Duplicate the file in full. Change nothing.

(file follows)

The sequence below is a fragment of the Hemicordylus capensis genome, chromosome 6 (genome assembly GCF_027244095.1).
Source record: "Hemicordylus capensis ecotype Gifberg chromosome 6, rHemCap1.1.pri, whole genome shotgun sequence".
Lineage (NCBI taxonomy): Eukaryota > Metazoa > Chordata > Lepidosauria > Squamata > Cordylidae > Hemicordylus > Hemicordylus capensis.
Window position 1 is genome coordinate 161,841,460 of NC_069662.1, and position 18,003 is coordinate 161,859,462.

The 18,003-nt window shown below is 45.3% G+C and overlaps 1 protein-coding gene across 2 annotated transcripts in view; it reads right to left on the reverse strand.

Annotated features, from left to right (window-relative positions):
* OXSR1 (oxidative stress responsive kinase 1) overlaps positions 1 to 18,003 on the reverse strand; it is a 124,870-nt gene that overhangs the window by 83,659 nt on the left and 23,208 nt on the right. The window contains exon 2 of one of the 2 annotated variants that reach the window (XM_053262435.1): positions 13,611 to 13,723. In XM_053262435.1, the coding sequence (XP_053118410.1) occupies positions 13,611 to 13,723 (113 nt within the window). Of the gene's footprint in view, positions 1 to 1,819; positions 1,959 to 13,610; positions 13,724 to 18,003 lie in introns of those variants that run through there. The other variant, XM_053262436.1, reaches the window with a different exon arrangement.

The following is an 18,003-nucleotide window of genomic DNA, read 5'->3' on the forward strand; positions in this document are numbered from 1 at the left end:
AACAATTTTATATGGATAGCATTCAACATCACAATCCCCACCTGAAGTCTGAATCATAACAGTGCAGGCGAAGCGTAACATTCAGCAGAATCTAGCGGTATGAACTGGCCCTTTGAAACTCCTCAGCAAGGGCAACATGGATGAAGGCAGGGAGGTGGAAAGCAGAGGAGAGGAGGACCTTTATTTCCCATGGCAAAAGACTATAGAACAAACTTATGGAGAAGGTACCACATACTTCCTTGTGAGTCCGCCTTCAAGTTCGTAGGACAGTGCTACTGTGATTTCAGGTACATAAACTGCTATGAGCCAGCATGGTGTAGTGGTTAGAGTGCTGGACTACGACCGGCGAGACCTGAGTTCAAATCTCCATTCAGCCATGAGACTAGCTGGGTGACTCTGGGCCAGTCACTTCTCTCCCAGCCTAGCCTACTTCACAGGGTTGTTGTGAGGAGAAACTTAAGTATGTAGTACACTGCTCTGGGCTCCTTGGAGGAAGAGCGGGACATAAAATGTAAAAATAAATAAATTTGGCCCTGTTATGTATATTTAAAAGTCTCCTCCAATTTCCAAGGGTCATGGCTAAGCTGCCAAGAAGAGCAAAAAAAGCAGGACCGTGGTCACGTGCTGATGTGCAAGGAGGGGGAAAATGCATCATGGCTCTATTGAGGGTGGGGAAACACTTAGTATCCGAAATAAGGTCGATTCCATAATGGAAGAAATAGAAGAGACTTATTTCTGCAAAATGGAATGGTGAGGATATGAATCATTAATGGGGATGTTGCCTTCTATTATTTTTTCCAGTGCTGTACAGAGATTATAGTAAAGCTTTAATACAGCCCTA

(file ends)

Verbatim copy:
The sequence below is a fragment of the Hemicordylus capensis genome, chromosome 6 (genome assembly GCF_027244095.1).
Source record: "Hemicordylus capensis ecotype Gifberg chromosome 6, rHemCap1.1.pri, whole genome shotgun sequence".
Lineage (NCBI taxonomy): Eukaryota > Metazoa > Chordata > Lepidosauria > Squamata > Cordylidae > Hemicordylus > Hemicordylus capensis.
Window position 1 is genome coordinate 161,841,460 of NC_069662.1, and position 18,003 is coordinate 161,859,462.

The 18,003-nt window shown below is 45.3% G+C and overlaps 1 protein-coding gene across 2 annotated transcripts in view; it reads right to left on the reverse strand.

Annotated features, from left to right (window-relative positions):
* OXSR1 (oxidative stress responsive kinase 1) overlaps positions 1 to 18,003 on the reverse strand; it is a 124,870-nt gene that overhangs the window by 83,659 nt on the left and 23,208 nt on the right. The window contains exon 2 of one of the 2 annotated variants that reach the window (XM_053262435.1): positions 13,611 to 13,723. In XM_053262435.1, the coding sequence (XP_053118410.1) occupies positions 13,611 to 13,723 (113 nt within the window). Of the gene's footprint in view, positions 1 to 1,819; positions 1,959 to 13,610; positions 13,724 to 18,003 lie in introns of those variants that run through there. The other variant, XM_053262436.1, reaches the window with a different exon arrangement.

The following is an 18,003-nucleotide window of genomic DNA, read 5'->3' on the forward strand; positions in this document are numbered from 1 at the left end:
AACAATTTTATATGGATAGCATTCAACATCACAATCCCCACCTGAAGTCTGAATCATAACAGTGCAGGCGAAGCGTAACATTCAGCAGAATCTAGCGGTATGAACTGGCCCTTTGAAACTCCTCAGCAAGGGCAACATGGATGAAGGCAGGGAGGTGGAAAGCAGAGGAGAGGAGGACCTTTATTTCCCATGGCAAAAGACTATAGAACAAACTTATGGAGAAGGTACCACATACTTCCTTGTGAGTCCGCCTTCAAGTTCGTAGGACAGTGCTACTGTGATTTCAGGTACATAAACTGCTATGAGCCAGCATGGTGTAGTGGTTAGAGTGCTGGACTACGACCGGCGAGACCTGAGTTCAAATCTCCATTCAGCCATGAGACTAGCTGGGTGACTCTGGGCCAGTCACTTCTCTCCCAGCCTAGCCTACTTCACAGGGTTGTTGTGAGGAGAAACTTAAGTATGTAGTACACTGCTCTGGGCTCCTTGGAGGAAGAGCGGGACATAAAATGTAAAAATAAATAAATTTGGCCCTGTTATGTATATTTAAAAGTCTCCTCCAATTTCCAAGGGTCATGGCTAAGCTGCCAAGAAGAGCAAAAAAAGCAGGACCGTGGTCACGTGCTGATGTGCAAGGAGGGGGAAAATGCATCATGGCTCTATTGAGGGTGGGGAAACACTTAGTATCCGAAATAAGGTCGATTCCATAATGGAAGAAATAGAAGAGACTTATTTCTGCAAAATGGAATGGTGAGGATATGAATCATTAATGGGGATGTTGCCTTCTATTATTTTTTCCAGTGCTGTACAGAGATTATAGTAAAGCTTTAATACAGCCCTA